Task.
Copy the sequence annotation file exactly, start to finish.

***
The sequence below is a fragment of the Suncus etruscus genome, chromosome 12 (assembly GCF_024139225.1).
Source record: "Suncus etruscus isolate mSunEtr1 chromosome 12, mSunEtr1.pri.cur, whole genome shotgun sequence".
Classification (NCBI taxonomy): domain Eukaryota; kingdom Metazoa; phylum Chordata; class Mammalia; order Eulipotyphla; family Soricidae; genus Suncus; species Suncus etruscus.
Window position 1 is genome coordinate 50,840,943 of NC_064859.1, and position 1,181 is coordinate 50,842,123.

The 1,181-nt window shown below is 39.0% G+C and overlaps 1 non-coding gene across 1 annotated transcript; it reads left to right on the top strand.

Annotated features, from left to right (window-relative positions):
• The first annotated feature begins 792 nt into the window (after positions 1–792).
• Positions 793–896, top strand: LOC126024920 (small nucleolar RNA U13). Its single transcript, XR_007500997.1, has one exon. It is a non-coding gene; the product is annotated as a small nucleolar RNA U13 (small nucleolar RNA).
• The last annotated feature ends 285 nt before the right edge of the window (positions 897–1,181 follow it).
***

The sequence below is a fragment of the Suncus etruscus genome, chromosome 12 (assembly GCF_024139225.1).
Source record: "Suncus etruscus isolate mSunEtr1 chromosome 12, mSunEtr1.pri.cur, whole genome shotgun sequence".
Classification (NCBI taxonomy): domain Eukaryota; kingdom Metazoa; phylum Chordata; class Mammalia; order Eulipotyphla; family Soricidae; genus Suncus; species Suncus etruscus.
Window position 1 is genome coordinate 50,840,943 of NC_064859.1, and position 1,181 is coordinate 50,842,123.

The 1,181-nt window shown below is 39.0% G+C and overlaps 1 non-coding gene across 1 annotated transcript; it reads left to right on the top strand.

Annotated features, from left to right (window-relative positions):
• The first annotated feature begins 792 nt into the window (after positions 1–792).
• Positions 793–896, top strand: LOC126024920 (small nucleolar RNA U13). Its single transcript, XR_007500997.1, has one exon. It is a non-coding gene; the product is annotated as a small nucleolar RNA U13 (small nucleolar RNA).
• The last annotated feature ends 285 nt before the right edge of the window (positions 897–1,181 follow it).